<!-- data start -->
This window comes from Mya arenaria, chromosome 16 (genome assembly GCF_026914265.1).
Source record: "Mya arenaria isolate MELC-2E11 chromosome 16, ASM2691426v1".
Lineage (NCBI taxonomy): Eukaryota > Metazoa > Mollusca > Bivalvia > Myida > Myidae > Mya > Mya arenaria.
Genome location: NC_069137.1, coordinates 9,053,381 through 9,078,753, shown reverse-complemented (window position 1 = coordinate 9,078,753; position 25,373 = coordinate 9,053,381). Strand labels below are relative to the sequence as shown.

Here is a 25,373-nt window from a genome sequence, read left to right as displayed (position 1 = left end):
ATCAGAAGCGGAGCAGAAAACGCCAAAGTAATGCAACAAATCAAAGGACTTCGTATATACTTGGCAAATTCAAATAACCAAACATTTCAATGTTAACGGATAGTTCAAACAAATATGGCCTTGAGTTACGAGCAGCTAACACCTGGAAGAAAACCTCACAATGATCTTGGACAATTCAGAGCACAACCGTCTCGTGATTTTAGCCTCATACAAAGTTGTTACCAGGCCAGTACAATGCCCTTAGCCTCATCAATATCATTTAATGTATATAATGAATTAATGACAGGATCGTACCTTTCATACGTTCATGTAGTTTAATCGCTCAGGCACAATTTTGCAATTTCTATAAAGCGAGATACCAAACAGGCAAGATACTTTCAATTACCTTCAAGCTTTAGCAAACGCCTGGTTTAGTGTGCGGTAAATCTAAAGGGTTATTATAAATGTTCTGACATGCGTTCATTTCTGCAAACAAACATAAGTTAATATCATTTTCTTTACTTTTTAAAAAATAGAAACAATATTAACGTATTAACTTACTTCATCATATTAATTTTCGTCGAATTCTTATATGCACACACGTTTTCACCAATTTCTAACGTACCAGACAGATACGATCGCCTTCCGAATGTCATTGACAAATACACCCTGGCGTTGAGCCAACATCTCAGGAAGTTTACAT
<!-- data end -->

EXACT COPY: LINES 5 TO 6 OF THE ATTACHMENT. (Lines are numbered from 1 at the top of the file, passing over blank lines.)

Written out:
Here is a 25,373-nt window from a genome sequence, read left to right as displayed (position 1 = left end):
ATCAGAAGCGGAGCAGAAAACGCCAAAGTAATGCAACAAATCAAAGGACTTCGTATATACTTGGCAAATTCAAATAACCAAACATTTCAATGTTAACGGATAGTTCAAACAAATATGGCCTTGAGTTACGAGCAGCTAACACCTGGAAGAAAACCTCACAATGATCTTGGACAATTCAGAGCACAACCGTCTCGTGATTTTAGCCTCATACAAAGTTGTTACCAGGCCAGTACAATGCCCTTAGCCTCATCAATATCATTTAATGTATATAATGAATTAATGACAGGATCGTACCTTTCATACGTTCATGTAGTTTAATCGCTCAGGCACAATTTTGCAATTTCTATAAAGCGAGATACCAAACAGGCAAGATACTTTCAATTACCTTCAAGCTTTAGCAAACGCCTGGTTTAGTGTGCGGTAAATCTAAAGGGTTATTATAAATGTTCTGACATGCGTTCATTTCTGCAAACAAACATAAGTTAATATCATTTTCTTTACTTTTTAAAAAATAGAAACAATATTAACGTATTAACTTACTTCATCATATTAATTTTCGTCGAATTCTTATATGCACACACGTTTTCACCAATTTCTAACGTACCAGACAGATACGATCGCCTTCCGAATGTCATTGACAAATACACCCTGGCGTTGAGCCAACATCTCAGGAAGTTTACAT